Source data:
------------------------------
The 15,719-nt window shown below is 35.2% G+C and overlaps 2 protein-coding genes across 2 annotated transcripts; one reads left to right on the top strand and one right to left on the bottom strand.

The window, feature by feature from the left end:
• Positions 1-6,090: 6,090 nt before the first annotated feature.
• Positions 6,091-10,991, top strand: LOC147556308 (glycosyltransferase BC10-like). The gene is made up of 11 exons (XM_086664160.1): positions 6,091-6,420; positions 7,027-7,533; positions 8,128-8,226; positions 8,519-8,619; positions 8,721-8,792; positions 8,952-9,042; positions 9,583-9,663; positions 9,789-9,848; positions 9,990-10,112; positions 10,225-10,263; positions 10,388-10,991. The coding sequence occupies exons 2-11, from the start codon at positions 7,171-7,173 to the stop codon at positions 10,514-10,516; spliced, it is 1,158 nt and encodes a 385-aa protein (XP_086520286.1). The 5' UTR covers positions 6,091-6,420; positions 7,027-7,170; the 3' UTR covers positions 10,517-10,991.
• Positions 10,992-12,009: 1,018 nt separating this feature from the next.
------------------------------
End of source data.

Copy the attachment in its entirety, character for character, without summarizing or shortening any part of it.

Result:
The 15,719-nt window shown below is 35.2% G+C and overlaps 2 protein-coding genes across 2 annotated transcripts; one reads left to right on the top strand and one right to left on the bottom strand.

The window, feature by feature from the left end:
• Positions 1-6,090: 6,090 nt before the first annotated feature.
• Positions 6,091-10,991, top strand: LOC147556308 (glycosyltransferase BC10-like). The gene is made up of 11 exons (XM_086664160.1): positions 6,091-6,420; positions 7,027-7,533; positions 8,128-8,226; positions 8,519-8,619; positions 8,721-8,792; positions 8,952-9,042; positions 9,583-9,663; positions 9,789-9,848; positions 9,990-10,112; positions 10,225-10,263; positions 10,388-10,991. The coding sequence occupies exons 2-11, from the start codon at positions 7,171-7,173 to the stop codon at positions 10,514-10,516; spliced, it is 1,158 nt and encodes a 385-aa protein (XP_086520286.1). The 5' UTR covers positions 6,091-6,420; positions 7,027-7,170; the 3' UTR covers positions 10,517-10,991.
• Positions 10,992-12,009: 1,018 nt separating this feature from the next.